How do you pay income tax for your employees in Denmark?
As an employer in Denmark, you must withhold income tax from the salary on behalf of your employees.
The amount of income tax to withhold from the salary is decided by the tax office in advance on the basis of a self-assessement system, and the tax withholding information is sent directly to the payroll system automatically once the employee is registered in the payroll system.
Calculating gross salary & taxes withheld
When we receive the payroll information from you, we calculate the salary and the amount of income tax your employees will pay.
After we’ve completed these calculations, we send you an email with the payslips for approval, which list both the gross salary, the income taxes withheld and the net amount that will be transferred to the employee’s bank accounts.
We also keep track of remaining holiday, holiday allowances, reimbursements, social contributions and pension.
Deadlines for paying salary and income tax
Transfer of salaries
In Denmark, most employers pay salaries on the last banking day of the month.
This isn’t a requirement, but it is the customary pay date.
If you have a Danish business bank account the net salary is usually transferred automatically from the payroll system to the employees.
If you have a foreign business bank account (f.ex. Revolut or Wise) the net salary is transferred manually by you to the employees.
Transfer of income tax
Withheld income taxes are due for payment on the 10th of the following month.
If you have a Danish business bank account the income tax is transferred automatically from the payroll system to the Danish Tax Agency.
If you have a foreign business bank account (f.ex. Revolut or Wise) the income tax is transferred manually by you to the “Skattekonto” belonging to the business (this is the tax account your business has been allocated by the Danish Tax Agency).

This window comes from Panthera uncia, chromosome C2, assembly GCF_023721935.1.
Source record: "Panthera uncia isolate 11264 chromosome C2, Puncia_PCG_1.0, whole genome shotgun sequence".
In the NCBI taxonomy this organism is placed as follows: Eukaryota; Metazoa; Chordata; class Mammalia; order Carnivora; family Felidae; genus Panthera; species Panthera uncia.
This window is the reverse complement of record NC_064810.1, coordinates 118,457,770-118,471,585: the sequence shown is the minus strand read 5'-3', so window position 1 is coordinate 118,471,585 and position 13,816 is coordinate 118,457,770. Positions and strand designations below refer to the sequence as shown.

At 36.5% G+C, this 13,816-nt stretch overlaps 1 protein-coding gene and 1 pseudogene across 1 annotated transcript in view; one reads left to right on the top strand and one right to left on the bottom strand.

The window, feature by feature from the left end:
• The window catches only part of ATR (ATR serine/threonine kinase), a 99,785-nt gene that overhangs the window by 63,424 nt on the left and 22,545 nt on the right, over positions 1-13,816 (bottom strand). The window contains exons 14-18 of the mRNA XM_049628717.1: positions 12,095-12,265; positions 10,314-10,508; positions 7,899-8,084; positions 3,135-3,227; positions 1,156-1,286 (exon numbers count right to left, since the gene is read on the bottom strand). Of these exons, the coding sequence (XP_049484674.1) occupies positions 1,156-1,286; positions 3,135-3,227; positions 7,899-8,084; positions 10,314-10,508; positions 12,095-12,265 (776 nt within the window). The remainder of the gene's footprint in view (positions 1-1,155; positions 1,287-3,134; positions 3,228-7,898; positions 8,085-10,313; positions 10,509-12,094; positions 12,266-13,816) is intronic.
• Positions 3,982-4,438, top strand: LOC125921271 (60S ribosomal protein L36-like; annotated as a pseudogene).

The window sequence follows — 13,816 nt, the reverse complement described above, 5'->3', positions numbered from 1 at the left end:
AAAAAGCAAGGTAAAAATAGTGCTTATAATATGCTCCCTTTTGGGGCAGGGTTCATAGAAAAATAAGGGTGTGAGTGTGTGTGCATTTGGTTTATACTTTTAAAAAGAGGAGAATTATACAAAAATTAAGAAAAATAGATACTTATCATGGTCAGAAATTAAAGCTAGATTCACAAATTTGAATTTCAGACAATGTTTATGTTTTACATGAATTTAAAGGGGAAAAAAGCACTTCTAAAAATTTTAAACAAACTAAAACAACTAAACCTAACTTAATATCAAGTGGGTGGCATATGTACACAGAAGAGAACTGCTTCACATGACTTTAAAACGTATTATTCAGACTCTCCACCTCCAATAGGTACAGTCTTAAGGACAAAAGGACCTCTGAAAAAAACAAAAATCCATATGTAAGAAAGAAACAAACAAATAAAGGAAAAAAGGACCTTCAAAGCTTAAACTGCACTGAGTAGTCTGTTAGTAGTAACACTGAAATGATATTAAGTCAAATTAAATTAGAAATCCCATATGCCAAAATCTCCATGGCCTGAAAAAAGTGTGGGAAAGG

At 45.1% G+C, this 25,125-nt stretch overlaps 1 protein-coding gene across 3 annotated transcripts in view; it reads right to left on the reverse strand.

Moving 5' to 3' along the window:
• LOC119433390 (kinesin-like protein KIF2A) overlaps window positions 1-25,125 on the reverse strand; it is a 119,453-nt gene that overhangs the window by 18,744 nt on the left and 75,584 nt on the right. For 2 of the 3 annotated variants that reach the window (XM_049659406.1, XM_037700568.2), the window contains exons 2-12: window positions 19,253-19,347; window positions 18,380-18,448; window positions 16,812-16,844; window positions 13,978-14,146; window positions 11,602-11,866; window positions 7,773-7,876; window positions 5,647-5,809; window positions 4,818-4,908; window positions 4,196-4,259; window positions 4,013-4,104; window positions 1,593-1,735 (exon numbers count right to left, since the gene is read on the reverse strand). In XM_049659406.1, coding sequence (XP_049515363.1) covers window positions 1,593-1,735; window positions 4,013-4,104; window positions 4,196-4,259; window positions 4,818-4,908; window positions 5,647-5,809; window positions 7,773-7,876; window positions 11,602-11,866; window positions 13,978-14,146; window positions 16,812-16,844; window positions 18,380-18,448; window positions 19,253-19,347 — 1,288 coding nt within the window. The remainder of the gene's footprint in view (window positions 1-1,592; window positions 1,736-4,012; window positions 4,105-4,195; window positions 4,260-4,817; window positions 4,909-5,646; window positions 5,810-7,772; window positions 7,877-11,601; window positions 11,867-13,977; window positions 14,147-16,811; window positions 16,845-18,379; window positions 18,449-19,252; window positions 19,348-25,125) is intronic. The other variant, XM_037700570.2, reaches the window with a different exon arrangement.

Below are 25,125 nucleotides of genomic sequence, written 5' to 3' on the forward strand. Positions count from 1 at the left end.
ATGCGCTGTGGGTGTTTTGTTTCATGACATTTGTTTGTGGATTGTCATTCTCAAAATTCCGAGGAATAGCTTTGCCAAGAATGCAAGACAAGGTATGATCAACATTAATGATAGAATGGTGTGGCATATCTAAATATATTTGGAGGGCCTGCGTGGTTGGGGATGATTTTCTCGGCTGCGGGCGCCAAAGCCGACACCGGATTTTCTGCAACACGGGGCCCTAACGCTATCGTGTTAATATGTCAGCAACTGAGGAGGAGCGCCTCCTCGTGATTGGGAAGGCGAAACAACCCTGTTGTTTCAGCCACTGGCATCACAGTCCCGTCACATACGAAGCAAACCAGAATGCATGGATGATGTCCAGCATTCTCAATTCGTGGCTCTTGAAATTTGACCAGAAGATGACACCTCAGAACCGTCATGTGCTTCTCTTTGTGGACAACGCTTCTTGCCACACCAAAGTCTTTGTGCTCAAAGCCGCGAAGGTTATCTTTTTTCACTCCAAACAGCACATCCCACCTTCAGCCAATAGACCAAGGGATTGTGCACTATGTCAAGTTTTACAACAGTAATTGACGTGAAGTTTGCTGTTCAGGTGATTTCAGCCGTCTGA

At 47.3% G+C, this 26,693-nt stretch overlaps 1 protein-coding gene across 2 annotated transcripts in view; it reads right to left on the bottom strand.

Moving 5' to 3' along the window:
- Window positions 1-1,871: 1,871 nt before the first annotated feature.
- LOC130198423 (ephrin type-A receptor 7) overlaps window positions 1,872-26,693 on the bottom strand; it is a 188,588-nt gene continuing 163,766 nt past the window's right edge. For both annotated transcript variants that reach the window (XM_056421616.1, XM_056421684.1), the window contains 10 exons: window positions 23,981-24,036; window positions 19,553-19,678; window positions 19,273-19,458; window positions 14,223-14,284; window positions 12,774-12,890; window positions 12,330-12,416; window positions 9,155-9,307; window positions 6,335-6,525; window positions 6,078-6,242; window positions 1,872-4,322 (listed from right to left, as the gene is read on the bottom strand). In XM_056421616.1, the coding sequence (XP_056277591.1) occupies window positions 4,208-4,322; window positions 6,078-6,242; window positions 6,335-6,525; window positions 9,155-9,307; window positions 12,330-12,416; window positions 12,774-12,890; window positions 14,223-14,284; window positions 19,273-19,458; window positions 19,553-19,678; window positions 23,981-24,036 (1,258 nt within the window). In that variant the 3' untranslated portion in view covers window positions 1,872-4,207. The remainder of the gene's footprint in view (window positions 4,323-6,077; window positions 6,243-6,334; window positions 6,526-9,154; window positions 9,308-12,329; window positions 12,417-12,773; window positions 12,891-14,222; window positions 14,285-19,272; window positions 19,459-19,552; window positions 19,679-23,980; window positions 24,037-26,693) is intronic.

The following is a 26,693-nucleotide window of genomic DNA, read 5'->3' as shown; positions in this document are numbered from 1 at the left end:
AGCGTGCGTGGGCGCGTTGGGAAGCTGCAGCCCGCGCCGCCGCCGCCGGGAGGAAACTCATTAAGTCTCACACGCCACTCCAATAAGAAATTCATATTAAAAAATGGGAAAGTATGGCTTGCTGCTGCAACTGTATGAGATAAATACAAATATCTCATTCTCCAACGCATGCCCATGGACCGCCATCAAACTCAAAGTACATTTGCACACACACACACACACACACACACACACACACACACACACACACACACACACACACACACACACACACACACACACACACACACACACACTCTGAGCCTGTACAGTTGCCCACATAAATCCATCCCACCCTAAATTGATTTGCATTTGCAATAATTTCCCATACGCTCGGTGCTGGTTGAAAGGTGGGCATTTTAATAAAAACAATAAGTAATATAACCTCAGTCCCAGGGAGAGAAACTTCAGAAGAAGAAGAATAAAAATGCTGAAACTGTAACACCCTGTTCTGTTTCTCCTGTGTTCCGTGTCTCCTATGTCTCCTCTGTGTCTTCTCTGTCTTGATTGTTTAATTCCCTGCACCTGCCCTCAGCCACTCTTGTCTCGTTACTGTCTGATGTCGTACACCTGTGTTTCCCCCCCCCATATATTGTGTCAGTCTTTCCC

Employee tax rates
The personal income tax system in Denmark is progressive, so there is no fixed tax rate that applies to everyone.
Income taxes are dependent upon personal circumstances; some employees will pay a higher tax rate, while other employees will pay a lower tax rate.
As an employer, you automatically receive relevant tax information from the Danish Tax Agency on employees’ individual tax rates to the payroll system.
Main tax card, secondary tax card and a tax exempt card
An employee his required to use one of three different “tax cards”.
A “tax card” is the information that is sent electronically to the payroll system which determines how the employer should calculate the income tax for each employee.
Main tax card (“hovedkort”)
This information is passed to the main employer.
Secondary tax card (“bikort”)
This information is passed to a secondary employer.
Tax exempt card (“frikort”)
This information is passed to an employer if the expected annual income is below the threshold that will require the employee to pay income tax.
Relevant mainly to younger employees that have a part-time job next to their study with low income.
What payroll system to use?
Smaller businesses and companies
For smaller businesses and companies we recommend using Danløn.
Larger businesses and companies
For larger businesses and companies that require customised payslips, we recommend DataLøn.
How to setup the payroll system
We can assist you in setting up the payroll system as part of our payroll service.
How much does it cost for Dania Accounting to handle the payroll?
Payroll services are invoiced according to elapsed time.
An invoice is sent every month with a timesheet documenting our work.
We offer the following hourly rates for payroll services
375 DKK + VAT for customers with at least 20 hours of payroll services per month
450 DKK + VAT for customers with 3-19 hours of payroll services per month
550 DKK + VAT for customers with 1-2 hours of payroll services per month
A minimum of 0,5 hours per month (275 DKK + VAT) is invoiced.
We may request a retainer.
(Last update of this blog: 11.10.2023)